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Department of Zoology



I completed my Bachelor of Science (Zoology) and Bachelor of Arts (Spanish) at the University of Queensland, Australia. My Honours research (equivalent to a one year research masters) investigated the thermal biology and movement behaviour of estuarine crocodiles in far north Queensland. After 7 months in Uganda, working on the data analysis team for a solar power company, I began my PhD in October 2017. 


My PhD will capitalise on the substantial body of existing seabird tracking data to determine the role of habitat accessibility and preference in explaining variation in distribution patterns, both within and between species of Antarctic albatross and petrels. Understanding the distribution patterns of highly mobile predators is critical to making informed conservation and regulatory decisions in the Antarctic. I am interested in using tracking technology and models to better understand and predict movement patterns of mobile species, not only to increase the likelihood of saving vulnerable species from extinction, but also to learn more about community dynamics, competition and specialisation in natural systems. I am funded as a Gates Cambridge Scholar.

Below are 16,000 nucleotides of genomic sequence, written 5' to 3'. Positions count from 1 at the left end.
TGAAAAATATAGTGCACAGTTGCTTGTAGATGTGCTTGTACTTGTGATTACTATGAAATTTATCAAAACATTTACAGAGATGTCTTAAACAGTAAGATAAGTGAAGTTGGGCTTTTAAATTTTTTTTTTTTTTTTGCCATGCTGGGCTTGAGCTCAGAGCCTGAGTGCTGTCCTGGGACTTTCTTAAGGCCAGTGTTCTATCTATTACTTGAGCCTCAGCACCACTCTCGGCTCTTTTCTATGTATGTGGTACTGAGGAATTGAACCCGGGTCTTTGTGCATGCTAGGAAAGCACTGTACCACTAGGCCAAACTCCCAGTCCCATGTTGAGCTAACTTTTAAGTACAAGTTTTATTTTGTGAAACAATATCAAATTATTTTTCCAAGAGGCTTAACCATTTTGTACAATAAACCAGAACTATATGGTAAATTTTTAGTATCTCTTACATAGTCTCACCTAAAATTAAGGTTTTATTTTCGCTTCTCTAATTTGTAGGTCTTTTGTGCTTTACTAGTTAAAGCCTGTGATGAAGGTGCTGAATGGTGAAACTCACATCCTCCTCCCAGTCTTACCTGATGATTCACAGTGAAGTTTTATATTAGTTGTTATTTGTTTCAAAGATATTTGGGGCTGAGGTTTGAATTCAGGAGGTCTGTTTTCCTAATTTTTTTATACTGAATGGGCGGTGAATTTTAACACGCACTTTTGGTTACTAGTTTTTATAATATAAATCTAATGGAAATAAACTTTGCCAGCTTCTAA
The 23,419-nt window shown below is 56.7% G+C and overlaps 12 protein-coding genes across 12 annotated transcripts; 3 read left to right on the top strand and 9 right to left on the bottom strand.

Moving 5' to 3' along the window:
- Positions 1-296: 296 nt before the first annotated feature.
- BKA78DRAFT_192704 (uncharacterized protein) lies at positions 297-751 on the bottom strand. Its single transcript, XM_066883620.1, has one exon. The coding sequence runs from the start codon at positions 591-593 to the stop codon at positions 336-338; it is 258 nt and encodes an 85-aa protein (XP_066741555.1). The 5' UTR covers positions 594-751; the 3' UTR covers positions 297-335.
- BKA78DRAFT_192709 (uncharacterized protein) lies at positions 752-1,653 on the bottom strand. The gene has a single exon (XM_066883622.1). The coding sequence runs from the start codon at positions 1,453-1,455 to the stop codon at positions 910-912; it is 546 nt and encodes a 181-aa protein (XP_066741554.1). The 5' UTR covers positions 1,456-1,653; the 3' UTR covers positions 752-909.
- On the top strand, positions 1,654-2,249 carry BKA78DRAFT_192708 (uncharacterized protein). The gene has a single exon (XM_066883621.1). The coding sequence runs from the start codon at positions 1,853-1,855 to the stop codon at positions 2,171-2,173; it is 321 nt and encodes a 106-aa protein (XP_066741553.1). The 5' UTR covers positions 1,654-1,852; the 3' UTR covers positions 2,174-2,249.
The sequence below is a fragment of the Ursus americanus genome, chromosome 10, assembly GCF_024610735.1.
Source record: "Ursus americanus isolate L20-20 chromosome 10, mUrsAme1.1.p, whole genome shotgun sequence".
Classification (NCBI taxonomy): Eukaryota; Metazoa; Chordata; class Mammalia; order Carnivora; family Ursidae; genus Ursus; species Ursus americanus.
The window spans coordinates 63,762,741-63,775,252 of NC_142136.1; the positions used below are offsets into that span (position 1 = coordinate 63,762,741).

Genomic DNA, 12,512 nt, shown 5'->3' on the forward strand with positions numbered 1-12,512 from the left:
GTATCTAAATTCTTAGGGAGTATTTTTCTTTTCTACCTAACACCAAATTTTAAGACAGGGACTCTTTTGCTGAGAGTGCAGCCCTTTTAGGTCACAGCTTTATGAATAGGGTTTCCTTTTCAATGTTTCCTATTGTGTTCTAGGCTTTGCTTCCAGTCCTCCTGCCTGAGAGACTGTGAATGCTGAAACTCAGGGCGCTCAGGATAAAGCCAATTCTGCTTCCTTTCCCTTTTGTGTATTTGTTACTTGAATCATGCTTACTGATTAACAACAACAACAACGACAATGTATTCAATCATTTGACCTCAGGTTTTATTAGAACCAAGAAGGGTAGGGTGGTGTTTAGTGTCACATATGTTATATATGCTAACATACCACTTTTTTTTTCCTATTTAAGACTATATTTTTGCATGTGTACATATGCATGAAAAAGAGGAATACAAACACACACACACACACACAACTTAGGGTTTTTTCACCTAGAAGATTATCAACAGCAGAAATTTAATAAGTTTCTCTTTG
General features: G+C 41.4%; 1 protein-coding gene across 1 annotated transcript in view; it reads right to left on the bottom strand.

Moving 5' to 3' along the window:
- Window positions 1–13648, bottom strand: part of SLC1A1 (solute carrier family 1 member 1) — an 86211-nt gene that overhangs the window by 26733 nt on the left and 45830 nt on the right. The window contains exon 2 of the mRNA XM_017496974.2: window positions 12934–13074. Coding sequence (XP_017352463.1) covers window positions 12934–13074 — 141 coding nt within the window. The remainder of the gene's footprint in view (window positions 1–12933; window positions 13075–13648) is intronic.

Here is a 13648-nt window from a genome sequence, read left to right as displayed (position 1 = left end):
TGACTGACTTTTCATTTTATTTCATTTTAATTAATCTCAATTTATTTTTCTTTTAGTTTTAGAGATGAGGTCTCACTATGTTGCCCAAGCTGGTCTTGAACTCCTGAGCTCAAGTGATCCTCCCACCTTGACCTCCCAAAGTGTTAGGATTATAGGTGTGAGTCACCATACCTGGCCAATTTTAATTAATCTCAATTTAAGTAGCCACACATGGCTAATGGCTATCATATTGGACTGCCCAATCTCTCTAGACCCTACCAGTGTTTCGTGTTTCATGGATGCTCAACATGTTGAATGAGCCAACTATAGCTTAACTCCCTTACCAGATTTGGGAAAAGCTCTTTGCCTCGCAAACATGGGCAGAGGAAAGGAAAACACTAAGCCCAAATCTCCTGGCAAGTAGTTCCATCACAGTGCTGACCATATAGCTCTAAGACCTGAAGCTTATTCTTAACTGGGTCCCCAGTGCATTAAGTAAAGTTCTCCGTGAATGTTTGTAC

PhD Student
photo of woman standing in front of museum exhibit

Contact Details

Room: 1.01 David Attenborough Building